Bangladesh enjoyed a great day with the bat on a track which they wished during the final of Tr-series. It was a jolly bash on their wishful wicket…

Bangladesh Cricket Board (BCB) sought an explanation from Sri Lankan curator Gamini Silva for preparing a slow wicket in Mirpur for the final of Tri-series between Bangladesh and Sri Lanka where the much-fancied hosts digested a heavy defeat. Without a doubt, the Tigers batted poorly on a wicket on which 222 runs were still chasable, but rather than pondering over their own mistakes, Bangladesh media made Gamini the scapegoat to hide the poor display of hosts.

Depending on the reports of a private television channel which was based more on doubts and not solid proofs, BCB media committee chairman, Jalal Yunus, wished to seek an explanation from Gamini. Mr. Jalal said, “We wanted to know from Gamini why the wicket behaved like that. It was a wicket of 320 runs. All of a sudden it turned out to be a slow wicket. This is a routine explanation, which we can always seek from an employee”.

According to Hindustan Times, “Officials said the slow wicket was contrary to the requirements of home team with experts identifying it as one of the main reasons behind the hosts’ debacle in the final”.

From a neutral point of view, it seems pretty illogical to blame a wicket for the defeat where the batsmen were dismissed or scripting poor shots and on the same track, Mahmudullah Riyad played an absolute gem and conveyed the message, there were no demons underneath the wicket.

But, sadly, the blame game and making scapegoats are a very useful tool Bangladesh.


Anyhow, Bangladesh always wish for wickets which would suit them more and being the home team, their wish is justified. But, there should be a difference between having result-oriented wickets and wickets which offer nothing but a jolly bash! A positive team would wish for winning a Test rather than enjoying a picnic on feather beds.

Bangladesh should wish for result-oriented wickets and not dead wickets as it’s a defensive approach.

The highly-rated local curator of Chittagong named Zahid Reza dished out a wicket, which is similar to National Cricket League of Bangladesh where eleven bowlers are used to dismiss the opening batsmen! Bangladesh wished for a 300-run track in Tri-series final and Mr. Reza fulfilled their wish at Chittagong without even thinking how appropriate is such a wicket for five-day matches.

The wicket for the first Test between Bangladesh and Sri Lanka at Chittagong was like a road with nothing for the bowlers. A batsman could fetch runs with minimum footwork and defence while the bowlers found the going tough as neither was there any movement off the pitch for pacers nor air nor any sharp turn or grip for the spinners. There are plenty of runs hidden inside this wicket and the track might aid the spinners from Day 4 due to uneven bounce produced by the footmarks of bowlers but still, their impact might be minimal. Until and unless any team bats very poorly, this Test might end as a dull draw.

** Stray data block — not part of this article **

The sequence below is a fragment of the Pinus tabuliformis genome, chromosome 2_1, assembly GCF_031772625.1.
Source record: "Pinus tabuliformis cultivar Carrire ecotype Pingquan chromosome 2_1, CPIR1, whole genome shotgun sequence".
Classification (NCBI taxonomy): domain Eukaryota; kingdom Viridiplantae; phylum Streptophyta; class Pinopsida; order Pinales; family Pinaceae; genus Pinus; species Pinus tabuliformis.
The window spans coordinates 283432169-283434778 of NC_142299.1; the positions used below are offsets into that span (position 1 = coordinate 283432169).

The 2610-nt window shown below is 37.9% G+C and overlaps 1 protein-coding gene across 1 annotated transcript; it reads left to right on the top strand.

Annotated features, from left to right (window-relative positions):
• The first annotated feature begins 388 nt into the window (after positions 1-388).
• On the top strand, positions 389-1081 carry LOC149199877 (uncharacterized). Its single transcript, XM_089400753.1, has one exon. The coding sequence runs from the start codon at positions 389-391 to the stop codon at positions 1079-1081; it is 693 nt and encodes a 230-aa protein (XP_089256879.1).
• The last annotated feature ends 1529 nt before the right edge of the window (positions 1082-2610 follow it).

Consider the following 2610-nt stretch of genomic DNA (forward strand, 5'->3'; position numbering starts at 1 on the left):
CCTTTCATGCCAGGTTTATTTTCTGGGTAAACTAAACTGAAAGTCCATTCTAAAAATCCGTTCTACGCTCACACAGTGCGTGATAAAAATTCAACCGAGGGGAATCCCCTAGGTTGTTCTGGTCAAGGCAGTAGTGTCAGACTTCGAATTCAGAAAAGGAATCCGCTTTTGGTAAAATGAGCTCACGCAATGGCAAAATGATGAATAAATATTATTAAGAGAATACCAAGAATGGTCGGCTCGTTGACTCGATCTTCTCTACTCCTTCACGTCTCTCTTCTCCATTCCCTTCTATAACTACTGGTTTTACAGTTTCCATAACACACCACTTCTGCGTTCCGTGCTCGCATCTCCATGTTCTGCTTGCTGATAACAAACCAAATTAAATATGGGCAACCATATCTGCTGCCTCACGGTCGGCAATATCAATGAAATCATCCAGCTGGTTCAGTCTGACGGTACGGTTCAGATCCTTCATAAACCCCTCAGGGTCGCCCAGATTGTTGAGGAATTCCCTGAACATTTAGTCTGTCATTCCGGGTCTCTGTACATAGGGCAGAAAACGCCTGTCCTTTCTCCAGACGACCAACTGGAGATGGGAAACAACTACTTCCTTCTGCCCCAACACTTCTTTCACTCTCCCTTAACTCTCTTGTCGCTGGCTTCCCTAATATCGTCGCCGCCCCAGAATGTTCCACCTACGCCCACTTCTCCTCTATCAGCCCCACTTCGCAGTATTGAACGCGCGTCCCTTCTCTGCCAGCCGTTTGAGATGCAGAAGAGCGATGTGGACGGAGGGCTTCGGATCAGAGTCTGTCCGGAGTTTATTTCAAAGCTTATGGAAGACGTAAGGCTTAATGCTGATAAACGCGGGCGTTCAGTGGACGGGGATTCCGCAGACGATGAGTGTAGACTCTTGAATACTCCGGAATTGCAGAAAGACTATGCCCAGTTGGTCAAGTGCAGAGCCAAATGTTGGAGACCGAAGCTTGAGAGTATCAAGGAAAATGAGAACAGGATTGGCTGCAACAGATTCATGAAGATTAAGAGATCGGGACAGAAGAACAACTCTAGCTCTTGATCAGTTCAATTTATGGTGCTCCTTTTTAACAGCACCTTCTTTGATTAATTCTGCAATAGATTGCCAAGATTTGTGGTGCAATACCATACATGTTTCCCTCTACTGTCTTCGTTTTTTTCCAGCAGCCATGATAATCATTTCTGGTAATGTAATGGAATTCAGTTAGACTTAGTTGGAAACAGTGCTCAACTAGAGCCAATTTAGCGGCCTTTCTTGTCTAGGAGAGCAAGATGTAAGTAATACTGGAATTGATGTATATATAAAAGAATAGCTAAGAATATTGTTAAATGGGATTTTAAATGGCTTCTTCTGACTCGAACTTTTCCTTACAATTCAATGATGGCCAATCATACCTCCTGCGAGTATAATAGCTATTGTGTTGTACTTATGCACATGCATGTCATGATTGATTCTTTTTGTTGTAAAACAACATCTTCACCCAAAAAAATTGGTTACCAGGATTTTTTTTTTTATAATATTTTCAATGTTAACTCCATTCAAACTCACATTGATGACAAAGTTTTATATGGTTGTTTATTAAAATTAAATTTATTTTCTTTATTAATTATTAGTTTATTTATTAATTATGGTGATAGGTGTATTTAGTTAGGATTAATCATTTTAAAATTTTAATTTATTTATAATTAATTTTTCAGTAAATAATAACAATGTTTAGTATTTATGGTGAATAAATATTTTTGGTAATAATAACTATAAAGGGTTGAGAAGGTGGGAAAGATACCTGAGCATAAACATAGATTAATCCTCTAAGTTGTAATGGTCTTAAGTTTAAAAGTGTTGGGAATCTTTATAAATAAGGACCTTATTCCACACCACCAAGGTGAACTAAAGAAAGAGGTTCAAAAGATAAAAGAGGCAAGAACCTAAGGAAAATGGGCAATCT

Bangladesh had a great day with the bat though. The stand-in captain Mahmudullah Riyad elected to bat first after winning the toss without a second thought. From the word go, Tamim Iqbal and Imrul Kayes, dominated the Lankan bowlers and their departure led to the commencement of a long and tiring day for visitors.

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Mominul Haque and Mushfiqur Rahim batted with enough ease on a batting paradise and stitched a partnership of 236 runs for third wicket. It seemed, we were watching National Cricket League of Bangladesh, where the bowlers punished for their past sins as the batters keep on scoring daddy hundreds without facing any tough challenges. Mominul and Mushfiq batted in a picnic mood – on featherbeds such moods crop up automatically.

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But still, at the fag end of Day 1, a lapse of concentration denied Mushfiq of a hundred while a misjudgment of length on such a dead track scripted the end of Liton Kumar Das. Blimey! Two quick wickets even on such a dull deck? Credit goes to the batsmen rather than the bowler.

Bangladesh’s jolly bash on their wishful track was a good one!


International Cricket Council (ICC) is busy these days regarding the state of wickets. Over the years, we have seen them to rate some of the wickets of heavyweight venues as poor. The Wicket of Johannesburg, which was used for third Test between South Africa and India, has been rated as poor and ultimately the ICC handed the venue three demerit points alongside the poor rating.

It seems, whenever a track aids the bowlers a bit, the ICC is in a habit of handing them demerit points and poor ratings, but in fact, that is not the case. Even dull decks have earned the same last year.

The Melbourne Cricket Ground (MCG) for the Boxing Day Test against England faced penalties which included a warning and a fine of up to $20,000 “given together with a directive for appropriate corrective action” fine for the deck which produced just 24 wickets over five days resulted in a tame draw.

So, before preparing a wicket it would be better for a curator to think whether he is taking his decisions emotionally or logically. His emotional decisions might backfire!

Meanwhile, the tendency to think too much about batsmen must come to an end. Cricket is game of battle between bat and ball. If everyone only thinks about the batsmen and their safety, who’ll think about the bowlers? Yes, watching a batsman scoring runs is always a treat to watch but it becomes a joke at the cost of a bowler’s misery who toils hard on dead tracks.


Test cricket cannot afford the dominance of only one aspect of this game, but it would be justified enough if a wicket is prepared by keeping in mind the benefits of both.

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